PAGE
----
This article is part of Texas Monthly’s special fiftieth-anniversary issue. Read about the other icons that have defined Texas since 1973.

It must have been a Saturday afternoon, the one day of the week when my father would take me across so we could get haircuts. Back then, “across” was shorthand for across the river, and “the river” was shorthand for the Rio Grande. We lived in Brownsville, and we were heading to Matamoros. 

This was fifty years ago, so bear with me. Much has passed since then, but certain events, however random and fleeting, continue to lap up against my memory because they never left me, and I’ve been trying to make sense of them ever since.

There was the barbershop, across the street from a theater and half a block from Plaza Hidalgo. And there were the French doors that opened out to Calle Sexta, so the barbers and their clients could witness the parade of humanity outside. And the mothers with their kaleidoscope of nylon bolsas brimming with groceries, the shoeshine man hunching before a pair of lathered botines, the balloon vendor guiding a flock of shapes and colors tethered to the hooks of a long wooden pole. 

To see all this, I first had to stand on the chair and then sit on a red cushioned plank that the barber laid across the armrests. I was nine years old, and my Spanish was limited, so my father did most of the talking when it came to explaining how short my haircut should be. Afterward, I remember moving my hand across the spiky surface at the back of my head and how my hair would stay this way for five or six days and then how one morning I’d wake up and it would be soft again, which meant that in another week or two we’d be heading across once more. 

On our way home, the line to the bridge was backed up for several blocks, past the elote vendors, past the women hawking crucifixes the size of the small children they carried in rebozos on their hips, past the legless beggar in a wheelchair that brought him eye to eye with the impassive faces of motorists. When we finally reached the tollbooth, my father paid the few centavos it took to cross back, and then we inched onto the bridge behind dozens of other cars headed al otro lado, to the other side. Along the border, from El Paso to Brownsville, we say este lado or el otro lado, “this side” or “the other side,” but only now do I hear how those phrases allude to the two halves of what was once the same world and to many still is.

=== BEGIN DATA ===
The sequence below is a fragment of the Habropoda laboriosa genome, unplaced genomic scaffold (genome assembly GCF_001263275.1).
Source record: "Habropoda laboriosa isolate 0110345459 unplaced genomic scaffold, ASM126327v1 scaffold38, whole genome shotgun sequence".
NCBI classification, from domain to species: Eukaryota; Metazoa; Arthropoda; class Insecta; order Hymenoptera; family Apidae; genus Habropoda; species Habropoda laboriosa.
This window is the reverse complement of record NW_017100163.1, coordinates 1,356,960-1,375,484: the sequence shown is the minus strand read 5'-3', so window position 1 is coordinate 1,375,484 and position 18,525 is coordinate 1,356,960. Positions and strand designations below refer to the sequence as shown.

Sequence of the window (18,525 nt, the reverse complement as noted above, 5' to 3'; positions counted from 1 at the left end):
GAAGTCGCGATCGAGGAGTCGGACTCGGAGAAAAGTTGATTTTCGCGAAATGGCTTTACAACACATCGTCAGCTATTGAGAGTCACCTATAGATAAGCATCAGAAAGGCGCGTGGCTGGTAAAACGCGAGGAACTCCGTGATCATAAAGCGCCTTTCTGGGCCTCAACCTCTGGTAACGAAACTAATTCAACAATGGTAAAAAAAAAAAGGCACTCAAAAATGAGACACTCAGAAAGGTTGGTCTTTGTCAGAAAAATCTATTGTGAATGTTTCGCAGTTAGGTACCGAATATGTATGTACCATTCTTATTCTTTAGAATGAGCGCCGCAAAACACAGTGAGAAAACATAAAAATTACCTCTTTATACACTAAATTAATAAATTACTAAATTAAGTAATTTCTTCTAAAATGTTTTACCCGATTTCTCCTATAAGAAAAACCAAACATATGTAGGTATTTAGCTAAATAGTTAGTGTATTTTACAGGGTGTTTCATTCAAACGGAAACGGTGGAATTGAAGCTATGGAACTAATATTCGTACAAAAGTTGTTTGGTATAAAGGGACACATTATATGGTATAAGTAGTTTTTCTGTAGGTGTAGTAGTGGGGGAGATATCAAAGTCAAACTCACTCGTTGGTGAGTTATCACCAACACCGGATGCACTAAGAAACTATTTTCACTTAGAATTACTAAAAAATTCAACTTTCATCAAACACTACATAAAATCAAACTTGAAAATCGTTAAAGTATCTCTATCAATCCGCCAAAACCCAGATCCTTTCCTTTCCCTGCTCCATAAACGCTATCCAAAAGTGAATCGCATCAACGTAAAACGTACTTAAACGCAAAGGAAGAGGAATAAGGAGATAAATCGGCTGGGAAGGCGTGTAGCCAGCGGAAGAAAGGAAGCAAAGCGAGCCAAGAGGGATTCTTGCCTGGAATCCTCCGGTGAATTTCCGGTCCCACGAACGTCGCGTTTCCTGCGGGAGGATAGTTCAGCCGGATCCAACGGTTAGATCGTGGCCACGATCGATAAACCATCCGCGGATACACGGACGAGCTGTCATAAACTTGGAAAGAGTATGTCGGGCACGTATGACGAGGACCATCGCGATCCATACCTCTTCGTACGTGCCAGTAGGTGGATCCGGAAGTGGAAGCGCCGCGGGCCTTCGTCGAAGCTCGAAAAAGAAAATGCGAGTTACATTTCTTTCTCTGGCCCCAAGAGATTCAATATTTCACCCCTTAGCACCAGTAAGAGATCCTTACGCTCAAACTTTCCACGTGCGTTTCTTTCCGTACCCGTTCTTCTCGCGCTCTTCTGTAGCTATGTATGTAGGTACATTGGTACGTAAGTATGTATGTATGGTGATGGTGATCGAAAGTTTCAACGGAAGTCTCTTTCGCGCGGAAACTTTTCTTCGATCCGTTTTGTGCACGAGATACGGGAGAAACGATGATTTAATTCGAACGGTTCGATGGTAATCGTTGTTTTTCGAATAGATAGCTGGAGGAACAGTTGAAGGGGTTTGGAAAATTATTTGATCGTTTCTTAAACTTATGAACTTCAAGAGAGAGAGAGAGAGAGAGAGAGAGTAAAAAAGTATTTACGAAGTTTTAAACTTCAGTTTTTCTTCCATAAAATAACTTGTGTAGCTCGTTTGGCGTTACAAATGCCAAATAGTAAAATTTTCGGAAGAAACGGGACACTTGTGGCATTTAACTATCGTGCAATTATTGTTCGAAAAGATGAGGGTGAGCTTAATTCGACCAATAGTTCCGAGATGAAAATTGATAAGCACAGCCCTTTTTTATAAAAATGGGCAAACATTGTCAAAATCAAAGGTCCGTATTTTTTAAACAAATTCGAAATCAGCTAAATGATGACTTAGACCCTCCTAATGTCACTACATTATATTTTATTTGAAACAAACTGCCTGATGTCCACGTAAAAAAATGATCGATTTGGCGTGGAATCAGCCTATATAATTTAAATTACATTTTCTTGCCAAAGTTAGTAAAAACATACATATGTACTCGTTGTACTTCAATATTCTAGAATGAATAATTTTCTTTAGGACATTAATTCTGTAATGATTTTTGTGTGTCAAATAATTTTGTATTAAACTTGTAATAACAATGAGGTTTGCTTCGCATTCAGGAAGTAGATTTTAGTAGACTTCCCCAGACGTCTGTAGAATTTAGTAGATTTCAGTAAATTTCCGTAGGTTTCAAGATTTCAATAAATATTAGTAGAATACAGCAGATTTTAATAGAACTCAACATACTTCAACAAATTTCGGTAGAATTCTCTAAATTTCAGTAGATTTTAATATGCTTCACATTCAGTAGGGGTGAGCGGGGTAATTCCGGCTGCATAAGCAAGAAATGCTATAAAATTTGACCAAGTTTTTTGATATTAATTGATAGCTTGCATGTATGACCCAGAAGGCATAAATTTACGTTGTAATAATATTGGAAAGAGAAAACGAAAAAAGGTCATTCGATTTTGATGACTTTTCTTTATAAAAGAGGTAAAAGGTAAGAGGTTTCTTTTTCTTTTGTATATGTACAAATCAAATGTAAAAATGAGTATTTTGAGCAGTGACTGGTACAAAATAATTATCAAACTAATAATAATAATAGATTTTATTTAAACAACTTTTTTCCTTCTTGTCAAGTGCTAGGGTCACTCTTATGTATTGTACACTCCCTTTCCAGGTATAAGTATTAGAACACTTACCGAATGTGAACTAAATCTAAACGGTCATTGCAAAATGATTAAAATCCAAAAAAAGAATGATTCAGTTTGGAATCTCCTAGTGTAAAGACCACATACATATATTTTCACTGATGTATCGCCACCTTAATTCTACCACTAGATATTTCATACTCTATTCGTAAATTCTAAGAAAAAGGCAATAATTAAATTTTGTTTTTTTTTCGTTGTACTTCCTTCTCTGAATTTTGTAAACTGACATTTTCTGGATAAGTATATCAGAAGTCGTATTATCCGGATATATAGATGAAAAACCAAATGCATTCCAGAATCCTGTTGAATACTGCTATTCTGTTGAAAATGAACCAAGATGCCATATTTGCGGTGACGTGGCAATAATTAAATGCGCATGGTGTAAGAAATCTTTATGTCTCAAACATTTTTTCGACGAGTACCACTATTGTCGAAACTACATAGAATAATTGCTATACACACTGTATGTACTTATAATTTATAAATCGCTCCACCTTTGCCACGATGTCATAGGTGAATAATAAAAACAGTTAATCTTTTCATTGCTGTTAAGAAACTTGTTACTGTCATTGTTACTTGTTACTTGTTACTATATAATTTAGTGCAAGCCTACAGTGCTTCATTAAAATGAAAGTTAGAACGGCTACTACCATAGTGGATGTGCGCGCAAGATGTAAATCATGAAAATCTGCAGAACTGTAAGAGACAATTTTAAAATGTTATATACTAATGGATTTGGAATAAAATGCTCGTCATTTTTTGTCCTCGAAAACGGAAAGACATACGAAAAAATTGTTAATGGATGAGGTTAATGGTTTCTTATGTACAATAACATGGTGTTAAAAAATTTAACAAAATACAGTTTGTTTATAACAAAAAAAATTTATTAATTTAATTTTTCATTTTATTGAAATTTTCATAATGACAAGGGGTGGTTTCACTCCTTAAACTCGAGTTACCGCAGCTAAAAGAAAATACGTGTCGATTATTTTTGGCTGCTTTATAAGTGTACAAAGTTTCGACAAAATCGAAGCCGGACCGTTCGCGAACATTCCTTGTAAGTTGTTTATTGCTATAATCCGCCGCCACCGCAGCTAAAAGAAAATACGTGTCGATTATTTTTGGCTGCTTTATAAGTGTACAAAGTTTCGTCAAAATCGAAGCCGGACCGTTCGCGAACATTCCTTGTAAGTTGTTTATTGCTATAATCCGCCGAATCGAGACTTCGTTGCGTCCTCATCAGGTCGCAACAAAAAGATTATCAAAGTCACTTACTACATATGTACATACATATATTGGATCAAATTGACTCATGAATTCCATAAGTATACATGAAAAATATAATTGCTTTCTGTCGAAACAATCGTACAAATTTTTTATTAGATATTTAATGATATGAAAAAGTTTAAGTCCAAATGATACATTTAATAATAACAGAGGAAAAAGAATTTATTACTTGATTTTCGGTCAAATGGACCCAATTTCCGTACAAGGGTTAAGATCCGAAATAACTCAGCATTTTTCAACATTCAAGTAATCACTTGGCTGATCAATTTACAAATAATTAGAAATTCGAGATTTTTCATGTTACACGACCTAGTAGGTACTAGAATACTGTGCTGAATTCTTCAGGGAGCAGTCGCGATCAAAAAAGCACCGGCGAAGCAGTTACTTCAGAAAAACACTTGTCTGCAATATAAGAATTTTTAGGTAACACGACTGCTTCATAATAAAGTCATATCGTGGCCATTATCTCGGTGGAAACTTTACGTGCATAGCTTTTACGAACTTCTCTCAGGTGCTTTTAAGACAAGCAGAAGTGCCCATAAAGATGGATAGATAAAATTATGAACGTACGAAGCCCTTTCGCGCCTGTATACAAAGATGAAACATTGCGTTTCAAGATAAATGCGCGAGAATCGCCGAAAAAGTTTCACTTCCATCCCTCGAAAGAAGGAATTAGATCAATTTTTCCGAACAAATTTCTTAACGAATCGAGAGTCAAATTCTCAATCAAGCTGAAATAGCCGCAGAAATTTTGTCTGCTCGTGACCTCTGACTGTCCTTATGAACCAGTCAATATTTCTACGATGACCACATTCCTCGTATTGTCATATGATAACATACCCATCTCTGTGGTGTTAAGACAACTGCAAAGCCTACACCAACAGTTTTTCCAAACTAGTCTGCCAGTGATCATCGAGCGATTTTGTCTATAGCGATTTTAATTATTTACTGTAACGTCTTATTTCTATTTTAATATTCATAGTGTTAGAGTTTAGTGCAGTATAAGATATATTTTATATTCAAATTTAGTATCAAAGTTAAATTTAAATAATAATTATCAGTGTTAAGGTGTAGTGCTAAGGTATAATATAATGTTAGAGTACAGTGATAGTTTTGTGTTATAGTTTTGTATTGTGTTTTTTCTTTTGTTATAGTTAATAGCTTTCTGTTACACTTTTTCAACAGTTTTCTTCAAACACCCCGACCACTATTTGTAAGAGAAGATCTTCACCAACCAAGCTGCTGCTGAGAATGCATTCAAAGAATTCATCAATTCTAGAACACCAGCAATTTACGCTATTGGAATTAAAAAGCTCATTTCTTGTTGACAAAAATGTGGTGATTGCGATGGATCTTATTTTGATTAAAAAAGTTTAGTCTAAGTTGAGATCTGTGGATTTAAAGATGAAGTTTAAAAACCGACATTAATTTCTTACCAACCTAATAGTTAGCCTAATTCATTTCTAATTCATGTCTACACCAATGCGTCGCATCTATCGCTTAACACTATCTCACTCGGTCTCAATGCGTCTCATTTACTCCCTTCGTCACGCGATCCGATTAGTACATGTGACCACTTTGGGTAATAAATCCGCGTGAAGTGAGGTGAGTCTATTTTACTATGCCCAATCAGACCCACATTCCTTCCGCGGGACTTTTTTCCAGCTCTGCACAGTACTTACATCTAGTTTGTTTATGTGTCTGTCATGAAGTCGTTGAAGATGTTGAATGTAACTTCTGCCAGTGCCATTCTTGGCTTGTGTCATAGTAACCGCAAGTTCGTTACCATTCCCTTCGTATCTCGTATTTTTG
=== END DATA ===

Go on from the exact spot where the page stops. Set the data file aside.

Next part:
The bridge was actually two bridges, one heading into Matamoros and another into Brownsville, set about 25 yards apart, which left enough of a gap between them that from above I could see down to the pillars of the opposite bridge. There I spotted a couple of men camped out with sleeping bags. And in that moment, without thinking twice, as if the question that flitted across my nine-year-old mind couldn’t possibly wait a second longer, I turned to my father. 

“Someday can I borrow your water jug?”

“Borrow it for what?” he asked. It was a small water jug with a blue base and a white screw-top lid that he carried in his government truck for when he was out in the country. He worked for the U.S. Department of Agriculture, visiting farms and ranches to inspect horses and cattle to prevent the spread of fever ticks and patrolling the river on horseback to make sure livestock didn’t cross over from Mexico.

“I want to camp down there, under the bridge.”

He looked at me the way parents everywhere look at their children when they make the most outlandish suggestions, though in this case he had firsthand knowledge of just how unsafe this would be. I hadn’t stopped to consider that these men were experiencing homelessness; to me they were just hanging out alongside the river that separated the two countries. For years I had daydreamed about being older and camping out at Boca Chica Beach, where the river met the Gulf of Mexico, but this was the first time it had occurred to me to do something like this so close to home.